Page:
Alert Declared at Hanford Site

At 8:26 a.m. on May 9, 2017, the U.S. Department of Energy (DOE) Richland Operations Office activated the Hanford Emergency Operations Center after an alert was declared.  In particular, officials responded to reports of a cave-in of a 20-foot section of a tunnel that is hundreds of feet long that is used to store contaminated materials.  The tunnel is located next to the Plutonium Uranium Extraction Facility, also known as PUREX, which is located in the center of the Hanford Site in an area known as the 200 East Area.

Overview  During a routine surveillance of the area in the morning, a 20-foot-wide hole in the roof of one of the tunnels was observed, leading to the precautionary sheltering of employees and notifications to area counties and states.  After no contamination was detected, the shelter in place order was lifted and employees were sent home from work early as a precaution.  Workers continue to monitor the area for contamination as a crew prepares to fill the hole with clean soil.

Actions taken to protect site employees included the following:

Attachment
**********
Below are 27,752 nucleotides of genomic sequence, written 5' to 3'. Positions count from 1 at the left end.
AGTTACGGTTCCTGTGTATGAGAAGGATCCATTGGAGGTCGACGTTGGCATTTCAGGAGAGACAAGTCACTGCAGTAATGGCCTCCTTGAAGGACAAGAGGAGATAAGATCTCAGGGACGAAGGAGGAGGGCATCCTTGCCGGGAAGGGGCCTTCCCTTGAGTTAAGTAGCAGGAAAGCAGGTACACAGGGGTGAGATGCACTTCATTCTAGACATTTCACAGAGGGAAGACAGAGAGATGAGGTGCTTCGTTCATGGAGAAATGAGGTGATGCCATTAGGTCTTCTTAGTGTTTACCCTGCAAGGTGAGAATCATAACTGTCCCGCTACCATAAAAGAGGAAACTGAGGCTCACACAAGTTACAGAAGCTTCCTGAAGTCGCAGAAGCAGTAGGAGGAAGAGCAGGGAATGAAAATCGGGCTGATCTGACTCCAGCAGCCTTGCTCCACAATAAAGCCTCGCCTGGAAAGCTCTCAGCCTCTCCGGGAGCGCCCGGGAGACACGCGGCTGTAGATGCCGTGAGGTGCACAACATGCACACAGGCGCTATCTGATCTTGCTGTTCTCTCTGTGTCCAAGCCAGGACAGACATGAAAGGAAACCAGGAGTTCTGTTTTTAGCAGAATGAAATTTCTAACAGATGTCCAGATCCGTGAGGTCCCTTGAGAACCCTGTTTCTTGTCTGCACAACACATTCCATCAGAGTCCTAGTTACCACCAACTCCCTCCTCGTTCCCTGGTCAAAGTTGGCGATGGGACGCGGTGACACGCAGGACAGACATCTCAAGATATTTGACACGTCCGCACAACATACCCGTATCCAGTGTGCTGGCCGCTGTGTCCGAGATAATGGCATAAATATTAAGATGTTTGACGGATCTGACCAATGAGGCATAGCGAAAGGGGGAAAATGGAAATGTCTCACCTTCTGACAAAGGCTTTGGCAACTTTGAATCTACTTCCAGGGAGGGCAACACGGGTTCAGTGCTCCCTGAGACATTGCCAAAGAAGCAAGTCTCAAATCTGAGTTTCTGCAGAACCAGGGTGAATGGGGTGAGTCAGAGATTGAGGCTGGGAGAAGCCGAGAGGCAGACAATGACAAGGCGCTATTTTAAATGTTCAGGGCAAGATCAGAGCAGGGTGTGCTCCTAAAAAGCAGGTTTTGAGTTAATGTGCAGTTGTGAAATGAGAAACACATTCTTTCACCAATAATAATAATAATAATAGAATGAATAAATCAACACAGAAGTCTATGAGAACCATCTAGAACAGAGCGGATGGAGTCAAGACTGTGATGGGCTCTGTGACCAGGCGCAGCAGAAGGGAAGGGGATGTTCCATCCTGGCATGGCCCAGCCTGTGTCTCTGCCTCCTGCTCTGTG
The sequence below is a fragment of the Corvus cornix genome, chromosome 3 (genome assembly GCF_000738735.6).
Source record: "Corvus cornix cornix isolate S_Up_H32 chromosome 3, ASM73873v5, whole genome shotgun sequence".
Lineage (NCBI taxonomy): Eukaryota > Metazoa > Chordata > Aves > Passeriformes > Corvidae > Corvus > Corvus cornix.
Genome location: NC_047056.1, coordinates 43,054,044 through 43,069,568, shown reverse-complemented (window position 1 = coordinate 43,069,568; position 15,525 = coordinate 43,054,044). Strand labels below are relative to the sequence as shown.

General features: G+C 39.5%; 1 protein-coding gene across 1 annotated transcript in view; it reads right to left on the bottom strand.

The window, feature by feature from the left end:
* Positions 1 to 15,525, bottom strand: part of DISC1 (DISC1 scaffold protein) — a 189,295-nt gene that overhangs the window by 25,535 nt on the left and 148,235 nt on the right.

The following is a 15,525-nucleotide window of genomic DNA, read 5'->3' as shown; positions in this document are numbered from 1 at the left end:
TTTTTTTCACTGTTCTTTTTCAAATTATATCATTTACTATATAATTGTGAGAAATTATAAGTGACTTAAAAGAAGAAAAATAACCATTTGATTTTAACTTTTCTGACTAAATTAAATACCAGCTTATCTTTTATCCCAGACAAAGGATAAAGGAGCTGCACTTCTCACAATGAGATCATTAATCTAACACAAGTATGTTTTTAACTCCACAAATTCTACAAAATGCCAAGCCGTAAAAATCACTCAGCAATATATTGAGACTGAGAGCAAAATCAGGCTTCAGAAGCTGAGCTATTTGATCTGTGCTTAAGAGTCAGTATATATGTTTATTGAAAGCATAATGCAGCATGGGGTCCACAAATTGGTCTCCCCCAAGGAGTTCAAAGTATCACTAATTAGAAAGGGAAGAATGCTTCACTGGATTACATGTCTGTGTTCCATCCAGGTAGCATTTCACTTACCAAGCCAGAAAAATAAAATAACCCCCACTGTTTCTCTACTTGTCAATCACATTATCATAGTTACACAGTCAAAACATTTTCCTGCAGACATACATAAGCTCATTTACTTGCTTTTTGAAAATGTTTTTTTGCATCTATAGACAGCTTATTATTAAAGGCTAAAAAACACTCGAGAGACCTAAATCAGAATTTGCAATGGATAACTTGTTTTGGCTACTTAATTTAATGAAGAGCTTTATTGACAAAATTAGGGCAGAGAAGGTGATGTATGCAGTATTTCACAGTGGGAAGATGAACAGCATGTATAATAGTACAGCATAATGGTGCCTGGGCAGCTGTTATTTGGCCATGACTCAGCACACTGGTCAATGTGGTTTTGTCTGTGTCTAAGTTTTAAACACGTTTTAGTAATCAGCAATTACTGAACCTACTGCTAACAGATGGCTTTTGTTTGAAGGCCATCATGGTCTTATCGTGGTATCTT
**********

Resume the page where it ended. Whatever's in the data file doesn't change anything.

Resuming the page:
•   As a precaution, workers in the vicinity of the PUREX facility—as well as the Hanford Site north of the Wye Barricade (southern entrance to the site)—were told to shelter in-place.
  •   Access to the 200 East Area of the Hanford Site, which is located in the center of the Hanford Site, has been restricted to protect employees.

All personnel in the vicinity of the PUREX facility were accounted for and there were no reports of injuries.

Background  In the 1950s and 1960s, two tunnels were constructed next to the PUREX former chemical processing plant.  The tunnels were constructed of wood and concrete and covered with approximately 8 feet of soil.  The tunnels were constructed to hold rail cars that were loaded with contaminated equipment and moved into the tunnels during the Cold War.

The approximately 360-foot-long tunnel where the partial collapse occurred contains 8 rail cars loaded with contaminated equipment.  That tunnel feeds into a longer tunnel that extends hundreds more feet and contains 28 rail cars loaded with contaminated equipment.  The hole opened up in the shorter tunnel near where it joins the longer tunnel.  The tunnels were sealed in the mid-1990s and are checked periodically.

DOE hosted a briefing on its Hanford Site Facebook channel.  Interested stakeholders can view the briefing on the Hanford Site Facebook page at